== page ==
To address the ongoing retirement savings gap, all but three states have initiated or passed legislation to set up a state-sponsored retirement savings plan (SSRP), and while early implementation efforts so far have been successful, a new report suggests there’s room for improvement.
Indeed, expanding retirement plan access to employees of small businesses has posed a challenge for decades, Cerulli explains in its latest Cerulli Edge—U.S. Retirement Edition, 4Q 2022 Issue.
The absence of not only employer-paid retirement benefits, but also the ability to contribute to a tax-advantaged retirement plan beyond retail options, can be a significant financial disadvantage for workers who will need to rely on their own savings to fund their retirement, the report observes.
As of 2021, just half of workers for firms with less than 50 employees had access to an employer-sponsored retirement plan. In response and in the absence of concrete federal efforts, state governments, seeking to avoid stress on public finances, have begun to take action by initiating new legislation establishing SSRPs that draw upon auto-enrollment policies and employer mandates. To that end, nearly all states — except for South Dakota, Alabama and Florida — have initiated legislation to set up some form of a SSRP of their own as of 2022.
According to the report, among the most effective structures implemented so far are auto-IRA programs, allowing for a combination of mandated employer participation, automatic participant enrollment and payroll deductions.
“The three state SSRPs that already have garnered meaningful participation and net flows, CalSavers (California), OregonSaves, and Illinois Secure Choice, have done so through state auto-IRA programs,” notes David Kennedy, senior analyst at Cerulli.
Now that these plans are a reality, the question, according to the report, is whether plan providers are delivering the benefits that were promised and what future enhancements could be implemented.
Financial Wellness Resources
Cerulli suggests that once these programs achieve their participation goals and program set-up costs have been recouped, other enhancements — such as quality financial wellness and education resources — could help to address challenges to saving beyond plan access.
“Most retirement plan participants today have access to a variety of tools and services that can help them address other important impediments to saving, such as budget planning services, or that can help manage complex financial tasks including portfolio construction and tax management,” explains Kennedy. “This means workers who lack access to a workplace plan are missing out on opportunities to grow their financial competencies — not just their account balances.”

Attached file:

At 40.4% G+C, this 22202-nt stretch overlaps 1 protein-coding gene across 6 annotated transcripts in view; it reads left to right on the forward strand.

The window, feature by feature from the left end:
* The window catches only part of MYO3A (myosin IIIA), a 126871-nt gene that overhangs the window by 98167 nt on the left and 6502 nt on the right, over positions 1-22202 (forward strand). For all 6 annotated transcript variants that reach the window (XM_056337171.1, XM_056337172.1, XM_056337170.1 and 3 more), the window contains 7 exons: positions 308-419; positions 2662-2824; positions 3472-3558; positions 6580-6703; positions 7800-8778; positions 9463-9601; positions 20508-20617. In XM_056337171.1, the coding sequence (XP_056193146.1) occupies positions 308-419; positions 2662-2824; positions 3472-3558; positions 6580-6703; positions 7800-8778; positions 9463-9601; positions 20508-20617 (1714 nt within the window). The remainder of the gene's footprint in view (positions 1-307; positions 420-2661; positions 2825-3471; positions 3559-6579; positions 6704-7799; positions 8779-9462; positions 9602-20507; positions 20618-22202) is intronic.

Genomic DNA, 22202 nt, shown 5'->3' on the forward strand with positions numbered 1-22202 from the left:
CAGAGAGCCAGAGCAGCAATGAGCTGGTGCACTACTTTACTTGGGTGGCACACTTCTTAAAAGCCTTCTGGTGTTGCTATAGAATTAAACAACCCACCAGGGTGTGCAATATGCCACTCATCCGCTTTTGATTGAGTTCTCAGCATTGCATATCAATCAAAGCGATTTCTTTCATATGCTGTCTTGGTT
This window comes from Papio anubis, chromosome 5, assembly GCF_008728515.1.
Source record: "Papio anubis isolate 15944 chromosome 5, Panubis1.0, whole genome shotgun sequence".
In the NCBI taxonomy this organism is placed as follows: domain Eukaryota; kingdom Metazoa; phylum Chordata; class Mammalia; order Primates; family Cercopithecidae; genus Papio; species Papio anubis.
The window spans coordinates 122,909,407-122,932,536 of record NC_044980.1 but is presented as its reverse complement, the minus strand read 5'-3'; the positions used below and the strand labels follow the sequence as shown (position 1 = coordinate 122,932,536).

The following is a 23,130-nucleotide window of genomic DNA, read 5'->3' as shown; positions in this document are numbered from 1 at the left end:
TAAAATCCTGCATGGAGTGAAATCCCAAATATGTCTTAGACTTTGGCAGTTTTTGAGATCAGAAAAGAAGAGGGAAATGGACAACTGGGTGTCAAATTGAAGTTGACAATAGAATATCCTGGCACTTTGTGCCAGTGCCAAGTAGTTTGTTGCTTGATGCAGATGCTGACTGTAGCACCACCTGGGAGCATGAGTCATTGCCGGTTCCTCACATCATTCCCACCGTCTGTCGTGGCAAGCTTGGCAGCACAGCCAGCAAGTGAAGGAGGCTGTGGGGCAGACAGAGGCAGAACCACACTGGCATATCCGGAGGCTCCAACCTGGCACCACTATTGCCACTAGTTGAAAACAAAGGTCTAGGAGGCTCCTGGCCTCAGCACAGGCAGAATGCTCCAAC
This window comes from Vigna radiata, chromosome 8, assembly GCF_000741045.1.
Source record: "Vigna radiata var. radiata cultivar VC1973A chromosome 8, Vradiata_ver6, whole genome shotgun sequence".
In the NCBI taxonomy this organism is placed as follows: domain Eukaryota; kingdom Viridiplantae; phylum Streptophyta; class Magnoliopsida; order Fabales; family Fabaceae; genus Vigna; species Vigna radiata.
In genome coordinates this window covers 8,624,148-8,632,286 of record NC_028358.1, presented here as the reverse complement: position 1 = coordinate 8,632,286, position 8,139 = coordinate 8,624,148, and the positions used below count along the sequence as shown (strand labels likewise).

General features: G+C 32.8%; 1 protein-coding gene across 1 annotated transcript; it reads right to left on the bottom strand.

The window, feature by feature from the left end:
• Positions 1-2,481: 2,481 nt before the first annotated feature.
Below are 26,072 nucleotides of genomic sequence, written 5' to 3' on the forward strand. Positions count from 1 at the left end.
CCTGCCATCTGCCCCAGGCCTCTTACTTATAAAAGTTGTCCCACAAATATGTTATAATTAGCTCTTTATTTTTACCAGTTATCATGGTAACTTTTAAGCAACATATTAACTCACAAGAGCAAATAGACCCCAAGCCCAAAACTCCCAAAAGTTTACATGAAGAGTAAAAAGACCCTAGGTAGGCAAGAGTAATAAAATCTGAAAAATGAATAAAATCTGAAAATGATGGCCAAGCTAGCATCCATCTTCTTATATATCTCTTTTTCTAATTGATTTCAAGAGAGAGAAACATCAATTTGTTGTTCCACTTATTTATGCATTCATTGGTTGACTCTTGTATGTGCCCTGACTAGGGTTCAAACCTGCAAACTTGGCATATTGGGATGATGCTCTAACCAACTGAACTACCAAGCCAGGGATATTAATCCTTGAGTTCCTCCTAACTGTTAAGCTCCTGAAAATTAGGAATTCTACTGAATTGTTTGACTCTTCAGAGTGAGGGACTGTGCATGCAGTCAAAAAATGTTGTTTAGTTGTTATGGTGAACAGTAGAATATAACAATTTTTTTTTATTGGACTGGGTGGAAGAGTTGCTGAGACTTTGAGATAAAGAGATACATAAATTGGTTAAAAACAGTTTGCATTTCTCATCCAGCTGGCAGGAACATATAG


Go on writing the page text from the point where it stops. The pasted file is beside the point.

In a 2021 Cerulli Survey, two-thirds (66%) of plan sponsors said they offered a financial wellness program. Not surprisingly, the results correlated with plan size — while 82% of large plan ($250 million or more in plan assets) sponsors offered such a program, just 48% of small plans (less than $25 million in plan assets) did so. When asked why not, 20% of small plan sponsors said cost was a deterrent.
Still, these types of programs are not just nice-to-have amenities, the report emphasizes. In Cerulli’s 2022 401(k) Plan Participant Survey, respondents who did not start saving for retirement until later in their lives shared that the most common reasons for doing so were that they did not have enough money (43%), were prevented from saving due to life events (26%) or had competing financial priorities such as student loans (17%).
Providers of state retirement plans, as well as state officials, should pay attention to the importance of dedicated financial education tools and resources and their effect on savings rate and overall employee financial well-being, the report suggests.
Currently, the CalSavers, Oregon Saves, and Illinois Secure Choice websites offer sections dedicated to financial education tools and resources, but they simply direct users to public, government-sponsored websites such as those for the Consumer Financial Protection Bureau or Social Security Administration, Cerulli notes. And while the information available on these sites is of good quality, it still requires significant participant engagement to gain access and benefits.
Meanwhile, more advanced versions of financial wellness programs now incorporate journey-based designs, interactive multi-media modules, and targeted messaging pushed to participants via email or text.
Cerulli emphasizes, however, that even if proven effective, adoption of enhanced services like these among SSRPs will take time. Private corporate DC plan providers have invested substantial time, effort and money into proprietary or third-party financial wellness platforms to help address these concerns. SSRPs still are in the process of proving their economic viability and recovering initial program set-up costs.
“As these programs continue to mature, however, they should look for ways in which they can leverage their scale to bring the per-participant cost of these programs down to levels still in line with one of the original intentions of these SSRPs — to lower participant fees in small retirement plans — and that also could further address impediments to saving and financial wellness,” the report states.
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